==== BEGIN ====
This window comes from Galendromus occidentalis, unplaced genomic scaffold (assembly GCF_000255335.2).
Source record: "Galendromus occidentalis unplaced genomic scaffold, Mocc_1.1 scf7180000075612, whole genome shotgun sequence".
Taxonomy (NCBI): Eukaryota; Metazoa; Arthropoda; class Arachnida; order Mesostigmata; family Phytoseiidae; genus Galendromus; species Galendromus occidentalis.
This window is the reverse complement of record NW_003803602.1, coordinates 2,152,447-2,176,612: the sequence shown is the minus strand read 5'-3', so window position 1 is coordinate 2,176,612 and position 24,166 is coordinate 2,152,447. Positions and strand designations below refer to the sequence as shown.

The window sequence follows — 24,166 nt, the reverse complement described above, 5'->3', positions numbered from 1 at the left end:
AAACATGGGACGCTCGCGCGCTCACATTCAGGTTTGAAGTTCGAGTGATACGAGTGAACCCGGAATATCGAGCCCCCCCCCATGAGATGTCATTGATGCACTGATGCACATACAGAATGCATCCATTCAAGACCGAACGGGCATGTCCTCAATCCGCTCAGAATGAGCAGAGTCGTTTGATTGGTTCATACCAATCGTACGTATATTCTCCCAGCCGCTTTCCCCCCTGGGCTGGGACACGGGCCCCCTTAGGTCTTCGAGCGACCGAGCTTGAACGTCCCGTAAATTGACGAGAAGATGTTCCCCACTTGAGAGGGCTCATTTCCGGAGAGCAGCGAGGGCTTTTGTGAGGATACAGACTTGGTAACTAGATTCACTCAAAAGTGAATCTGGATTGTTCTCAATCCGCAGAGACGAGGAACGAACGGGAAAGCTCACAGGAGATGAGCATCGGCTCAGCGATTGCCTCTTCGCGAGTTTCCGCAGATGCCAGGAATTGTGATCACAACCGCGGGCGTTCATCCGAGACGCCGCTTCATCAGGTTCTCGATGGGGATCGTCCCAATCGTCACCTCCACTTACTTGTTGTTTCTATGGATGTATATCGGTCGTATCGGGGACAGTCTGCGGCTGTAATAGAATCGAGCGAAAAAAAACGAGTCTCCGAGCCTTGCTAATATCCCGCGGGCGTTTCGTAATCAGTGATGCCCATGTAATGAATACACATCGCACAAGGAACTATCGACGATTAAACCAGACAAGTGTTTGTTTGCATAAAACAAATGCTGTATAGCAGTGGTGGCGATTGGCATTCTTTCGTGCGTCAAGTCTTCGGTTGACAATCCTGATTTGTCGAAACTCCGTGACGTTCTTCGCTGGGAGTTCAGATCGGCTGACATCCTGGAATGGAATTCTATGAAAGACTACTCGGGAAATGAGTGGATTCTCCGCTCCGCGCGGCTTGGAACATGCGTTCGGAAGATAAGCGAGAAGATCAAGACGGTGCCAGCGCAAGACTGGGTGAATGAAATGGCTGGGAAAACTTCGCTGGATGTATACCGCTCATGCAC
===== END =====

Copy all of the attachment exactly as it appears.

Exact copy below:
This window comes from Galendromus occidentalis, unplaced genomic scaffold (assembly GCF_000255335.2).
Source record: "Galendromus occidentalis unplaced genomic scaffold, Mocc_1.1 scf7180000075612, whole genome shotgun sequence".
Taxonomy (NCBI): Eukaryota; Metazoa; Arthropoda; class Arachnida; order Mesostigmata; family Phytoseiidae; genus Galendromus; species Galendromus occidentalis.
This window is the reverse complement of record NW_003803602.1, coordinates 2,152,447-2,176,612: the sequence shown is the minus strand read 5'-3', so window position 1 is coordinate 2,176,612 and position 24,166 is coordinate 2,152,447. Positions and strand designations below refer to the sequence as shown.

The window sequence follows — 24,166 nt, the reverse complement described above, 5'->3', positions numbered from 1 at the left end:
AAACATGGGACGCTCGCGCGCTCACATTCAGGTTTGAAGTTCGAGTGATACGAGTGAACCCGGAATATCGAGCCCCCCCCCATGAGATGTCATTGATGCACTGATGCACATACAGAATGCATCCATTCAAGACCGAACGGGCATGTCCTCAATCCGCTCAGAATGAGCAGAGTCGTTTGATTGGTTCATACCAATCGTACGTATATTCTCCCAGCCGCTTTCCCCCCTGGGCTGGGACACGGGCCCCCTTAGGTCTTCGAGCGACCGAGCTTGAACGTCCCGTAAATTGACGAGAAGATGTTCCCCACTTGAGAGGGCTCATTTCCGGAGAGCAGCGAGGGCTTTTGTGAGGATACAGACTTGGTAACTAGATTCACTCAAAAGTGAATCTGGATTGTTCTCAATCCGCAGAGACGAGGAACGAACGGGAAAGCTCACAGGAGATGAGCATCGGCTCAGCGATTGCCTCTTCGCGAGTTTCCGCAGATGCCAGGAATTGTGATCACAACCGCGGGCGTTCATCCGAGACGCCGCTTCATCAGGTTCTCGATGGGGATCGTCCCAATCGTCACCTCCACTTACTTGTTGTTTCTATGGATGTATATCGGTCGTATCGGGGACAGTCTGCGGCTGTAATAGAATCGAGCGAAAAAAAACGAGTCTCCGAGCCTTGCTAATATCCCGCGGGCGTTTCGTAATCAGTGATGCCCATGTAATGAATACACATCGCACAAGGAACTATCGACGATTAAACCAGACAAGTGTTTGTTTGCATAAAACAAATGCTGTATAGCAGTGGTGGCGATTGGCATTCTTTCGTGCGTCAAGTCTTCGGTTGACAATCCTGATTTGTCGAAACTCCGTGACGTTCTTCGCTGGGAGTTCAGATCGGCTGACATCCTGGAATGGAATTCTATGAAAGACTACTCGGGAAATGAGTGGATTCTCCGCTCCGCGCGGCTTGGAACATGCGTTCGGAAGATAAGCGAGAAGATCAAGACGGTGCCAGCGCAAGACTGGGTGAATGAAATGGCTGGGAAAACTTCGCTGGATGTATACCGCTCATGCAC